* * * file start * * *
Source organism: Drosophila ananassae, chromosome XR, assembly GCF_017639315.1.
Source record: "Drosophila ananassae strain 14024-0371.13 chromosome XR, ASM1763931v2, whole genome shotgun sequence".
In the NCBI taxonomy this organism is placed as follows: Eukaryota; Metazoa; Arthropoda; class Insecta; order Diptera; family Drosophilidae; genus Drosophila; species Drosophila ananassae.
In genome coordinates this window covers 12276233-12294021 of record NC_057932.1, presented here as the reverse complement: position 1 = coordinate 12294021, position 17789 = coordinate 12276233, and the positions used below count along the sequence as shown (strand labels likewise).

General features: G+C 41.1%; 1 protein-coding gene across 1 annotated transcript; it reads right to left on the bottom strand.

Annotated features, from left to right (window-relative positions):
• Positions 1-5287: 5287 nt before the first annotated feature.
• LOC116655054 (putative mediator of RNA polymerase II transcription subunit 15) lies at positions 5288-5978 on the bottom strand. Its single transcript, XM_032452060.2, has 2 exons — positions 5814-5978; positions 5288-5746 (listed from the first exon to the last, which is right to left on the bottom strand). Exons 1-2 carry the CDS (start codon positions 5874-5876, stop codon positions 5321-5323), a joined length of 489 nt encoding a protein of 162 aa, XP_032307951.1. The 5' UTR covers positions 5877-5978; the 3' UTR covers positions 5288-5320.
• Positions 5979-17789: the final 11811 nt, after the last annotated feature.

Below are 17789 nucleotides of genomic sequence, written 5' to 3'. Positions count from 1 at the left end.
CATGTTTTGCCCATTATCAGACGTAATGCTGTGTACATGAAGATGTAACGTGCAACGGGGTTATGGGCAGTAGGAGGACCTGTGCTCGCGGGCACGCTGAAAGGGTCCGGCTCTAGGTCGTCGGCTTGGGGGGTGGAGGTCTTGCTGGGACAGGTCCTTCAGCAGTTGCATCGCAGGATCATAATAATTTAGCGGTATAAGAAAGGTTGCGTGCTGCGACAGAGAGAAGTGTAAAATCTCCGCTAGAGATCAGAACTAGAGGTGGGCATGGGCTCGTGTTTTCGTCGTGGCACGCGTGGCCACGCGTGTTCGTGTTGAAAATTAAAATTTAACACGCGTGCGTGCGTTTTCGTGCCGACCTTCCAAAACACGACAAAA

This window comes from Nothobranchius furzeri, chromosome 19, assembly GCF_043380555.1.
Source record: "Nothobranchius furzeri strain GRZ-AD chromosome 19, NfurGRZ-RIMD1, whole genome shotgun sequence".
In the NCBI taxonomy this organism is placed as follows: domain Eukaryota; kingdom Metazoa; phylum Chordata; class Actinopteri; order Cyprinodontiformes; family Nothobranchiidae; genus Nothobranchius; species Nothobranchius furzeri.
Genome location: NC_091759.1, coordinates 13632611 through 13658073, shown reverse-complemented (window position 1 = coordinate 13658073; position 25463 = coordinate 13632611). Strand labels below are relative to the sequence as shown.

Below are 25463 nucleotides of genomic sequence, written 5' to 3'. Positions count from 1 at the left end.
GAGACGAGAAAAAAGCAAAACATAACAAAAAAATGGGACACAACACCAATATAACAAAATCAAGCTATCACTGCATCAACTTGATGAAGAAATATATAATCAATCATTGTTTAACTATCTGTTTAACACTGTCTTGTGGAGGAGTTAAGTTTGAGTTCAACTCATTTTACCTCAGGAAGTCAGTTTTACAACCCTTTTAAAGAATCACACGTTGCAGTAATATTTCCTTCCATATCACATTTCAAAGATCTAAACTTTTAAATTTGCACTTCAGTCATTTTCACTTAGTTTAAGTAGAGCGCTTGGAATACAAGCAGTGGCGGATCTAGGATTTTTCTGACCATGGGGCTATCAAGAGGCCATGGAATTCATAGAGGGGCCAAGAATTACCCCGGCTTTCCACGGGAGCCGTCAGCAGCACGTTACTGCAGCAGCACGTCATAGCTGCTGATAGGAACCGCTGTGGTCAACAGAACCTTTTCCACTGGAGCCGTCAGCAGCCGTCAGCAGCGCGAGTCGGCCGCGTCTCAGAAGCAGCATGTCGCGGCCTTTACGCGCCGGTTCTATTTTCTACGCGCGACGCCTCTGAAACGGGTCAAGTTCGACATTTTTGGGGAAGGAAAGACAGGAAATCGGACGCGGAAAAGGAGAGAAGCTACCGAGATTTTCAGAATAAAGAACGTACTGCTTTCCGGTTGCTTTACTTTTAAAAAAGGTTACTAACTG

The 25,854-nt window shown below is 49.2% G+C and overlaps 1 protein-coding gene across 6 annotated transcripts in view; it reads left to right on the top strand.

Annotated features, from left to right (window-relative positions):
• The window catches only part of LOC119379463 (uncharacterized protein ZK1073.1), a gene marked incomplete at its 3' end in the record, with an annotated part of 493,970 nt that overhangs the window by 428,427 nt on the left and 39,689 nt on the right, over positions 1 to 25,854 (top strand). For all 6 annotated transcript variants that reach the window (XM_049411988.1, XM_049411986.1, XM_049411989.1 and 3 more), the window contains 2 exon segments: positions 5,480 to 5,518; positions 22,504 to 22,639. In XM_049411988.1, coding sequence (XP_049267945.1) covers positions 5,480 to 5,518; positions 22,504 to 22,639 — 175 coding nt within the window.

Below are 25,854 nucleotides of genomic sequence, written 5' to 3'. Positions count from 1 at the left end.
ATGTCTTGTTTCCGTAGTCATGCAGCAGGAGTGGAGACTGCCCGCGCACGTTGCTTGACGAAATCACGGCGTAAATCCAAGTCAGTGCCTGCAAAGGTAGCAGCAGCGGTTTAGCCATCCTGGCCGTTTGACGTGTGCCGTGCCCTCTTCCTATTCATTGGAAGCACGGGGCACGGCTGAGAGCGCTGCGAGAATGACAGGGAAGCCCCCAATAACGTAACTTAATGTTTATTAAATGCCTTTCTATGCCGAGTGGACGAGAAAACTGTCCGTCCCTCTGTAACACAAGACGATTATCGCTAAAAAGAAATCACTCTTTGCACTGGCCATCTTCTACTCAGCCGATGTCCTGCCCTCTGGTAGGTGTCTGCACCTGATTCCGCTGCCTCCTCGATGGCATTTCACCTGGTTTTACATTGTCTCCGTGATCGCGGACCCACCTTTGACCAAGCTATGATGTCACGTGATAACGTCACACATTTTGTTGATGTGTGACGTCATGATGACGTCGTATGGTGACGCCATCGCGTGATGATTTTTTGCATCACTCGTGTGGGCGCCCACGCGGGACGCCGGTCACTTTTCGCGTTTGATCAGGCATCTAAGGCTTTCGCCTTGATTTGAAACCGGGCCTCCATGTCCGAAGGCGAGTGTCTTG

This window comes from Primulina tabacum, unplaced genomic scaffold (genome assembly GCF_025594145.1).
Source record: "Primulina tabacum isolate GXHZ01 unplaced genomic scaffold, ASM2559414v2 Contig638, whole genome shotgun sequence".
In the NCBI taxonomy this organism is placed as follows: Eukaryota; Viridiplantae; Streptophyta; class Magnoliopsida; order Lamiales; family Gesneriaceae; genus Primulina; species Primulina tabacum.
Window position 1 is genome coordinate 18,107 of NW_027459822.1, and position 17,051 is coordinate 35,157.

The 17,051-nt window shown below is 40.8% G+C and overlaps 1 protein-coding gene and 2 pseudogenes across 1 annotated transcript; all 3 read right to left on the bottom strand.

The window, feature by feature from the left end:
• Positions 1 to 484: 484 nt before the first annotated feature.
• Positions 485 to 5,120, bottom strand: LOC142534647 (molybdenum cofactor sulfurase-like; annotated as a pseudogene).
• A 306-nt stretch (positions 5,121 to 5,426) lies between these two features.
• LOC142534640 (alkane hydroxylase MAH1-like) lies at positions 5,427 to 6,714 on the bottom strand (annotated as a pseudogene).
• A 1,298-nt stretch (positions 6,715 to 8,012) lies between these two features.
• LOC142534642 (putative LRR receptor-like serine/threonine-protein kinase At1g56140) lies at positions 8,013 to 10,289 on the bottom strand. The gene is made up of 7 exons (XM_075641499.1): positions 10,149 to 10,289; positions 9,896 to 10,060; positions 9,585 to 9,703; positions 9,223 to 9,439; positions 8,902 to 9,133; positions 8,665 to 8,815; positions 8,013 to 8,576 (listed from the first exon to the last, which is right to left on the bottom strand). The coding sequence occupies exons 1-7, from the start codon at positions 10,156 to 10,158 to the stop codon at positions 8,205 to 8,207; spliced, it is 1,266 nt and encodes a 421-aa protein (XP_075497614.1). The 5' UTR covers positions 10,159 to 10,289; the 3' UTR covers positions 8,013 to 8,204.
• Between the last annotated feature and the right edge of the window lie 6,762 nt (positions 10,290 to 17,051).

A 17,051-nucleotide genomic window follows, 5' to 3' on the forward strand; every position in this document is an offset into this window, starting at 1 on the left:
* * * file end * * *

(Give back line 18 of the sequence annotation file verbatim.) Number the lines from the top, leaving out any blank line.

The 25,854-nt window shown below is 49.2% G+C and overlaps 1 protein-coding gene across 6 annotated transcripts in view; it reads left to right on the top strand.